Which brings me back to the question, what do we look for in our leaders?
Let’s face up to this question and avoid the headline grabbing gimmicks.

Sunday, 13 January 2013


This coming week the use of social media within and by the police service is going to be discussed at a round table somewhere in Bramshill, so I thought it timely to volunteer some thoughts.
As is customary I will start by reaffirming these are my views and not necessarily representative of the two police forces I serve. This in itself is an interesting convention because it assumes that I am about to say something which may cause some anxiety, concern or litigation! I’m aiming to do none of them.
In writing this I know that some colleagues in both forces will already be feeling nervous and I can do no more than offer them and anyone else anxious at my access to the internet and a thesaurus, reassurance that I endorse and strive to conduct myself at all times within the Statement of Mission and Values for the Police Service.
My operating principle starts with the use of discretion, professional judgement and common sense. I can think of no better framework to guide my thoughts and actions.
So I tweet and blog about work and the police service in general. I also choose to discuss aspects of my home and personal life. I am very alert to the issues of personal security and safeguarding the privacy of my family. However I do not think they or I are jeopardised by my domestic revelations, cooking tips or commuting calamities.
Neither am I a self obsessed narcissist with an insatiable ego (no, I’m not!) who feels the need to discuss what I had for breakfast (toast) or who cannot function without knowing what other people think of me (really, you do?).
Whilst I am passionate about the vocation and profession of policing I do have a life (!!!) away from work where faith, family and friends help define me as a human being and I want to represent the service as a person not an avatar.
I use social media because I believe I have a positive obligation to engage and communicate about policing and it is an incredibly powerful way to connect with people. I have lost count of the number of times I have met people who already ‘knew’ me because of twitter. The vast majority of these occasions were really positive. We had started our ‘conversation’ and ‘connection’ with each other long before we met and although we were meeting about policing we were invariably talking about life. What a great place to start.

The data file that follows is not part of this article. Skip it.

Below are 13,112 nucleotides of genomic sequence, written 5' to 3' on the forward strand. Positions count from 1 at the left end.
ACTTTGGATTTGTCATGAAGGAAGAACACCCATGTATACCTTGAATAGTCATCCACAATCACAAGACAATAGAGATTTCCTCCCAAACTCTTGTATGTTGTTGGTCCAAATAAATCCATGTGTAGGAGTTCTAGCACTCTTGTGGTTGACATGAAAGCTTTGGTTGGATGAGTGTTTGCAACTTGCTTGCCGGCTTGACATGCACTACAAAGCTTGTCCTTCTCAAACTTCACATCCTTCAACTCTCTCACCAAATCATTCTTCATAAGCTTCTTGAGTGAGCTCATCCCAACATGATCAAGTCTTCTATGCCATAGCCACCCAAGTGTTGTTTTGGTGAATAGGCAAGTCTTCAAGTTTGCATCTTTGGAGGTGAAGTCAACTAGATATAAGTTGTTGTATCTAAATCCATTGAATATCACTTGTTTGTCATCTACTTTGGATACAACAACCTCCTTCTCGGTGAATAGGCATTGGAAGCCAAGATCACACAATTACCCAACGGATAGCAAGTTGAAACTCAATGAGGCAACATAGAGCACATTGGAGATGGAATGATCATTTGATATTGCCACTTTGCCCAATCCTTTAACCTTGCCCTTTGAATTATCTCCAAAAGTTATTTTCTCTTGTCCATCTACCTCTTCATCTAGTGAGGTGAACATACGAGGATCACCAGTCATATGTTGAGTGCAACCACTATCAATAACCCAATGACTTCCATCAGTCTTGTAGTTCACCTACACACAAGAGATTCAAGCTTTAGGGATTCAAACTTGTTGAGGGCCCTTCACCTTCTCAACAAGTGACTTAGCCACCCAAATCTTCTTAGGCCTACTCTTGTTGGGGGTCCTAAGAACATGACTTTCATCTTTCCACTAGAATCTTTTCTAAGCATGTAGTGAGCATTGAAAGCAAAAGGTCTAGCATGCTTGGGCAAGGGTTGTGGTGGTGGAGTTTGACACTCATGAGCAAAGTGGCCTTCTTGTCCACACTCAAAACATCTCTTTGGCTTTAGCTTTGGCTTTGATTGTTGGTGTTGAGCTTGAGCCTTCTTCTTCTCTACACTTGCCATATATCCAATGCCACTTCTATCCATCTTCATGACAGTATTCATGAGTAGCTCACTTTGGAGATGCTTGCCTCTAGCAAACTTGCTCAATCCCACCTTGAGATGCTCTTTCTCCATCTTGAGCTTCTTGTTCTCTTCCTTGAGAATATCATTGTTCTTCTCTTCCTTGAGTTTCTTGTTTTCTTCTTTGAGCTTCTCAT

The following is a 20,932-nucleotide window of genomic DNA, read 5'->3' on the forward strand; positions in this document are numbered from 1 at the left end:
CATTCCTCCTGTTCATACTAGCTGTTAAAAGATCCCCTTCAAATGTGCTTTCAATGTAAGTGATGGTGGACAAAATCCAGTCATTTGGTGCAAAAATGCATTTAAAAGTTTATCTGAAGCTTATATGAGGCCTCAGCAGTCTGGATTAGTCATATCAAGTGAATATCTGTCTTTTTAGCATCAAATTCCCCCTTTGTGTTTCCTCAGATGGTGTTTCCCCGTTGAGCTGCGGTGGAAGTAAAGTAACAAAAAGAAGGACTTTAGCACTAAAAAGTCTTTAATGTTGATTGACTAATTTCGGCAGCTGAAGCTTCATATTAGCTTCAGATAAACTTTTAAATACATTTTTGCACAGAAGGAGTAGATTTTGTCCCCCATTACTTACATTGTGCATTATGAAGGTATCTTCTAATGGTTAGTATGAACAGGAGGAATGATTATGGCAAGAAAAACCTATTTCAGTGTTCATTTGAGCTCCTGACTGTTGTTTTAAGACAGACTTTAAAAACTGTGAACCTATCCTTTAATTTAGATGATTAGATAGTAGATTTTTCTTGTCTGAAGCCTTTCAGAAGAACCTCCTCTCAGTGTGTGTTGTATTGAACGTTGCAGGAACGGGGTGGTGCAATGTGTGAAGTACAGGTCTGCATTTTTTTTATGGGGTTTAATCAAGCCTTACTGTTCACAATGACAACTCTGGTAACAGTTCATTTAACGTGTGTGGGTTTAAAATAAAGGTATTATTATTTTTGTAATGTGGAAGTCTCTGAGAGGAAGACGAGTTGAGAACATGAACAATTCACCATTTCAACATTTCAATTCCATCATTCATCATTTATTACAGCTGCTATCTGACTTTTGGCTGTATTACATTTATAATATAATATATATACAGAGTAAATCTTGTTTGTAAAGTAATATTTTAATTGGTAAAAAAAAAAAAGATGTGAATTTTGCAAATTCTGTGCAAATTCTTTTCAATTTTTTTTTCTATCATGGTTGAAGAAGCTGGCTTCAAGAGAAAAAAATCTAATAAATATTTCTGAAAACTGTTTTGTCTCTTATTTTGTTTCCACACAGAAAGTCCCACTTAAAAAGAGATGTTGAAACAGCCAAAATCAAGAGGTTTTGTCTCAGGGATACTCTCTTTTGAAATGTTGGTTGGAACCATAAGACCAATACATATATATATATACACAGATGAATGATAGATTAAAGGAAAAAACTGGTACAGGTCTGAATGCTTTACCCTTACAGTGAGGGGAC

Yes, there have been interactions online and in person that have been less positive. Let’s be absolutely clear that phenomena did not start because of social media and no activity is devoid of risk. However, our role is to identify and manage risk.
In all my conduct as a police officer, both on and off duty, I am accountable for my decisions and actions and I operate on the basis that I need to be able to justify and explain myself. I also strive to act with integrity, compassion, courtesy and patience. The latter is a perennial challenge but I continue to work on it.
In factoring in all of the above I feel able to use social media to engage directly with communities, stakeholders and colleagues for the benefit of both policing and wider society. 
I am conscious that as a senior police officer my views and thoughts are scrutinised and I think very carefully before pressing send. But this discipline is not defined by seniority or role and it is a necessary requirement to underline that, amongst other things, we must strive to show neither fear nor favour in what we do as representatives of the service.
Conversation, discourse and argument are all essential in a democracy (and a mainstay in my house) but they must be conducted in a spirit that is sensitive and dignified and which demonstrates respect for the human rights of all.
So this is my Modus Operandi for social media. But it is also my MO for life and work and I think that is the point. Other than limiting myself to 140 characters I don’t operate differently online than I do in meetings or with colleagues or communities.